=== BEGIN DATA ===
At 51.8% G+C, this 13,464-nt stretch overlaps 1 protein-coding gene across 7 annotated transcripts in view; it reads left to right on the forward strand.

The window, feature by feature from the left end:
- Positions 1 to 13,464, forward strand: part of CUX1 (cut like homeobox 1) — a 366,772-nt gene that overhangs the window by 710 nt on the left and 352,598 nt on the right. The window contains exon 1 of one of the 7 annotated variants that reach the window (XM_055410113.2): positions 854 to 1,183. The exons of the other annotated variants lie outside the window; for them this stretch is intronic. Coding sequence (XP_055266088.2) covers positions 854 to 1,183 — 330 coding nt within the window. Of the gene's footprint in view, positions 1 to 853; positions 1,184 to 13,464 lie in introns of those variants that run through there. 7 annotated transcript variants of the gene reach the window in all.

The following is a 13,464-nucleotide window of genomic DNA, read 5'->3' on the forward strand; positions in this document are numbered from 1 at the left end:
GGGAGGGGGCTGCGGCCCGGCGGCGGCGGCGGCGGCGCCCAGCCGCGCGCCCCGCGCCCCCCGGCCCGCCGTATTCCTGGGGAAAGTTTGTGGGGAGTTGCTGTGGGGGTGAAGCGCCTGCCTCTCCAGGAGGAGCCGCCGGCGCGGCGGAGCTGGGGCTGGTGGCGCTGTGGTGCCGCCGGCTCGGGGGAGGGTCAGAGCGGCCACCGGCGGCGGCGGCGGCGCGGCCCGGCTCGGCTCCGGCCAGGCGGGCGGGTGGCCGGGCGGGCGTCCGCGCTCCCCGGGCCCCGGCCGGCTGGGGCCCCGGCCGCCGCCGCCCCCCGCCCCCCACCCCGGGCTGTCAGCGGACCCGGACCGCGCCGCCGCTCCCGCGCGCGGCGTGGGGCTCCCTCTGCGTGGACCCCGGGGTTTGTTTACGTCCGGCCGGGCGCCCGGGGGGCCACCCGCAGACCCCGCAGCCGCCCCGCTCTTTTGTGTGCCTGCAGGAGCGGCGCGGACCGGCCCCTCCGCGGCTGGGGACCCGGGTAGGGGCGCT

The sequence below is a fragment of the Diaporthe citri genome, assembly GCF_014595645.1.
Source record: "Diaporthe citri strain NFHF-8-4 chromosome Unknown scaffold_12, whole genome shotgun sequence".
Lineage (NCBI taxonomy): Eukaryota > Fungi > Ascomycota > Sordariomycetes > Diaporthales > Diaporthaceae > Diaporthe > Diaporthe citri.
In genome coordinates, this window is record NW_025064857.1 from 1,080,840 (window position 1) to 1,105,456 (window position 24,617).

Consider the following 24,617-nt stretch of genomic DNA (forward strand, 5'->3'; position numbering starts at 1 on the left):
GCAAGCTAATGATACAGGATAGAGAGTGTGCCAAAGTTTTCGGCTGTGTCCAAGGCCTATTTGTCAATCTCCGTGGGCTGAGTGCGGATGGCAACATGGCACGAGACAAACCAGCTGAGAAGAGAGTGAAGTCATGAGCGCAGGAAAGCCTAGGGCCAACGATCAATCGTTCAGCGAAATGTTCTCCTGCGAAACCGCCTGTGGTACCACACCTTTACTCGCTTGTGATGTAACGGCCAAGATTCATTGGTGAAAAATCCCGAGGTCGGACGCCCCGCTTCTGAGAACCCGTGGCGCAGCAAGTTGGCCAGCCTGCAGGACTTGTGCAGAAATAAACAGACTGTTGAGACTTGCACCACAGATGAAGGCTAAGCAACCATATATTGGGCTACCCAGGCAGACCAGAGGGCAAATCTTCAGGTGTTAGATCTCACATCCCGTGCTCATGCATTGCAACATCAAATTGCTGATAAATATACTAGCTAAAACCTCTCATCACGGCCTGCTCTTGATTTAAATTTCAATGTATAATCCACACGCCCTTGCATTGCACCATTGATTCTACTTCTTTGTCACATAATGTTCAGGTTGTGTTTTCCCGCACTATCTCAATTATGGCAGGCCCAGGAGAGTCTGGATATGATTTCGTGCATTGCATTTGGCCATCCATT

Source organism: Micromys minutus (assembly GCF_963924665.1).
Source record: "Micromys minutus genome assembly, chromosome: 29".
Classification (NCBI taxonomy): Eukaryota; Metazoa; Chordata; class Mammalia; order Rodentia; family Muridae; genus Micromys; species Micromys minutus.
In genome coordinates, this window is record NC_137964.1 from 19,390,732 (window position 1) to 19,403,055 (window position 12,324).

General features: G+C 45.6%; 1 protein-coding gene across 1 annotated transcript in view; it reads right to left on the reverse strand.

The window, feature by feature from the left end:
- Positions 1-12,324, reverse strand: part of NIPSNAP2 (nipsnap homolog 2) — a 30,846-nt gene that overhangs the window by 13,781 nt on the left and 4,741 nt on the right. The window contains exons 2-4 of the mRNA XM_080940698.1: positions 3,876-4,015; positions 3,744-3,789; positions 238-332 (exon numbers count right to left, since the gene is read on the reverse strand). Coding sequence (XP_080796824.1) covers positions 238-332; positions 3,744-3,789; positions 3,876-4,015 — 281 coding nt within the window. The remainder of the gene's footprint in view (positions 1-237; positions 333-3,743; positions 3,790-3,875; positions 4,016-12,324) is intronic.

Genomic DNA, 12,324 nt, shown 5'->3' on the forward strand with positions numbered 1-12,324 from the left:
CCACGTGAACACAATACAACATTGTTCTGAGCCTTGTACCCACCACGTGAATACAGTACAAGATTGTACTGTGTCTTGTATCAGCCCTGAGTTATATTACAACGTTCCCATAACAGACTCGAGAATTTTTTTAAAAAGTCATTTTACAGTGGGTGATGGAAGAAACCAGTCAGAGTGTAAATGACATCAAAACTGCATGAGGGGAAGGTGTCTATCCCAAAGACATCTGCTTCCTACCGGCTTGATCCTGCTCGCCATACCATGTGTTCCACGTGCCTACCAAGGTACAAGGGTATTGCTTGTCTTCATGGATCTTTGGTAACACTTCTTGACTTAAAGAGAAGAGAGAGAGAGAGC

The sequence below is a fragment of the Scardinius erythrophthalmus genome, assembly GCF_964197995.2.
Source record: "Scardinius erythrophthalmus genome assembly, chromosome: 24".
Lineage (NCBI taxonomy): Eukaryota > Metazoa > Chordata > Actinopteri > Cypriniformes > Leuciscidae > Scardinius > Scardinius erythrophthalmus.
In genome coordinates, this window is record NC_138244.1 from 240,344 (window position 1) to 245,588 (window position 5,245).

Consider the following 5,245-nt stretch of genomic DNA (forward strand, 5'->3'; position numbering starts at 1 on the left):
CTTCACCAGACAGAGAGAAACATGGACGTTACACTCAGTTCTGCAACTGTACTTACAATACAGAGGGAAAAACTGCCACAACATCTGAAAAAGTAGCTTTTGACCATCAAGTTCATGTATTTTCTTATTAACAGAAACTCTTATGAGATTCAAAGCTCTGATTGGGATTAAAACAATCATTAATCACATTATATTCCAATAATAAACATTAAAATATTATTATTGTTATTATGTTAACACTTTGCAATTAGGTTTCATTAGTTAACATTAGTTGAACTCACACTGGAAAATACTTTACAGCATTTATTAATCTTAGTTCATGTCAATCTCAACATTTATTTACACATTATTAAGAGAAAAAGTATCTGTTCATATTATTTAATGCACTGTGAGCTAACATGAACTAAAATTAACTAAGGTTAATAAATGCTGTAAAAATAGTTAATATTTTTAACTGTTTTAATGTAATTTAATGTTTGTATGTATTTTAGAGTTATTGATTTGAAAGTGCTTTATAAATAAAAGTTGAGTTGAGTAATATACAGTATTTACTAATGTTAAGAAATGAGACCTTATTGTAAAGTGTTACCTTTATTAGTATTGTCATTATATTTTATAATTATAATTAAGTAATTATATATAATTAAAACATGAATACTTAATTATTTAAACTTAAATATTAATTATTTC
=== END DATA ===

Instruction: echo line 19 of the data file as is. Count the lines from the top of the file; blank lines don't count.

Genomic DNA, 12,324 nt, shown 5'->3' on the forward strand with positions numbered 1-12,324 from the left: